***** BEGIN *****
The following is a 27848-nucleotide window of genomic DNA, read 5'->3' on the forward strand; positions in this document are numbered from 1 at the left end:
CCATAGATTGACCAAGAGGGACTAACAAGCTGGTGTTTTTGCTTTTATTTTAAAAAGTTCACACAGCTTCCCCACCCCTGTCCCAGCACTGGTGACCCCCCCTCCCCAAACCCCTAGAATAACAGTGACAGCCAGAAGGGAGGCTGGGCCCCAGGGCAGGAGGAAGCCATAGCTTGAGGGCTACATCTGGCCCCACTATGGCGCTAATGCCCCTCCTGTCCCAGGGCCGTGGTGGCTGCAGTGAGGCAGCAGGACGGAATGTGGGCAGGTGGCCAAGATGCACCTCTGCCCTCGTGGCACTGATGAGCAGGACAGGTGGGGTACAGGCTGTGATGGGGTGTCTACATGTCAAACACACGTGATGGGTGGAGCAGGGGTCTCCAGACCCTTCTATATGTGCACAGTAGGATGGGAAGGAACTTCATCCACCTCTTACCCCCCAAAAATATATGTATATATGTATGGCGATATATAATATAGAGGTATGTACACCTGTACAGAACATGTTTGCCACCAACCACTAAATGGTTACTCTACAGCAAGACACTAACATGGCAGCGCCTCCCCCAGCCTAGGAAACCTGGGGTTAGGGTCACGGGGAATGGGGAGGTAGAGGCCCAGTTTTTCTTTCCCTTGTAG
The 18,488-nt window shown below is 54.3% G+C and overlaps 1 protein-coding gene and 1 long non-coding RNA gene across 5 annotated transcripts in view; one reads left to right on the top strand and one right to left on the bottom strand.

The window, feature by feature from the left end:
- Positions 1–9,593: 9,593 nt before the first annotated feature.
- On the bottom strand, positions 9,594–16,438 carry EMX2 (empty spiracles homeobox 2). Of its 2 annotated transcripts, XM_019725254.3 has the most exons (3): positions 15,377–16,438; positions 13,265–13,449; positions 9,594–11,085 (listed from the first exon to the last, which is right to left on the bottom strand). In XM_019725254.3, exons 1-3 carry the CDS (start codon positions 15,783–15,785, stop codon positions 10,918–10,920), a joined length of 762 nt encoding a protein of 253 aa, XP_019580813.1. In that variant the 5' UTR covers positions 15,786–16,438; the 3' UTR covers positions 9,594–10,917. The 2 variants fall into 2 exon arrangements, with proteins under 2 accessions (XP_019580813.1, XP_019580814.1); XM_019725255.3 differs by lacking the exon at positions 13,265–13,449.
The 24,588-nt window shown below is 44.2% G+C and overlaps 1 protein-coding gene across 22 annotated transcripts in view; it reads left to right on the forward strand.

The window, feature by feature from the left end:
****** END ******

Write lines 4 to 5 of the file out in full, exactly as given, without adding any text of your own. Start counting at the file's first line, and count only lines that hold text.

The window, feature by feature from the left end:
- Positions 1–9,593: 9,593 nt before the first annotated feature.